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Le Pen wins EU election in France giving a headache to Macron

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Le Pen calls on Macron to dissolve the parliament
TOPSHOT - French far-right Rassemblement National (RN) President and member of Parliament Marine Le Pen delivers a speech after the announcement of initial results during an RN election-night event for European parliamentary elections on May 26, 2019, at La Palmeraie venue in Paris. / AFP / Bertrand GUAY

Marine Le Pen, leader of the far-right National Rally party, seems to have finished top in European elections in France on Sunday, dealing a hard blow to pro-European President Emmanuel Macron.

Le Pen’s National Rally apparently gained around 24-24.2 percent, while Macron’s centrist alliance followed with 22.5-23.0 percent, according to exit polls from Harris Interactive-Agence Epoka and Ifop-Fiducial.

The head of the National Rally campaign, 23-year-old Jordan Bardella, called the results a “failure” for the ruling party and proceeded to elaborate on Macron’s defeat, saying it’s a clear rejection by voters of his pro-business agenda in France and pro-EU vision.

“The gains for our allies in Europe and the emergence of new forces across the continent… open the way for the formation of a powerful group in the European parliament,” Bardella said in his address to cheering supporters.

Marine Len Pen, the leader of the victorious National Rally in France
Marine Len Pen, the leader of the victorious National Rally in France | Christophe Petit Tesson/EPA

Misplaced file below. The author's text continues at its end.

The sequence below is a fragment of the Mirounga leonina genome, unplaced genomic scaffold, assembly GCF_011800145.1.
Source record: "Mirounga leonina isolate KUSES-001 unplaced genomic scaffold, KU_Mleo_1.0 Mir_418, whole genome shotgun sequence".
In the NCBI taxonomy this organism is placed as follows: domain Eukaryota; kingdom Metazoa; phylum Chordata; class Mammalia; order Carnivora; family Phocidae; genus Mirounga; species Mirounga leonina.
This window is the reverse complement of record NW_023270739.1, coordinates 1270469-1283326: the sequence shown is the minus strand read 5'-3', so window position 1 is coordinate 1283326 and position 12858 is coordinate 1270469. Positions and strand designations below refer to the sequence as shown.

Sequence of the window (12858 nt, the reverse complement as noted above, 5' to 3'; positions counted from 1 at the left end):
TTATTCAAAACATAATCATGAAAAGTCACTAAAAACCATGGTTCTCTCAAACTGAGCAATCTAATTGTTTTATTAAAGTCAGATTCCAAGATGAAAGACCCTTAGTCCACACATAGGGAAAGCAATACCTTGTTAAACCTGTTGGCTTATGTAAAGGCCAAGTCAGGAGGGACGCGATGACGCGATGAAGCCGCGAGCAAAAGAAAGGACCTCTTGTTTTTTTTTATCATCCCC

Le Pen called for the head of state to dissolve the parliament and call new elections, a proposal that was immediately rejected by the current government.

“It is up to the president of the republic to draw conclusions, he who put his presidential credit on the line in this vote in making it a referendum on his policies and even his personality,” she said.

Prime Minister Edouard Philippe said the results only confirm the “redrawing” of French politics, similar to those seen in the presidential election in 2017, back when France’s traditional parties were eclipsed by Macron’s new centrist movement politics.

Macron kept no secret of the significance he gave to the results, telling regional French newspapers last week that the EU elections were the most important in the past four decades, as the union is faced with an “existential threat”.

The results would underline the continuing and growing difficulties of France’s traditional center-right Republicans party, which is seen winning 8-8.1 percent, and the center-left alliance including the Socialist Party on just 6.3-6.5 percent.

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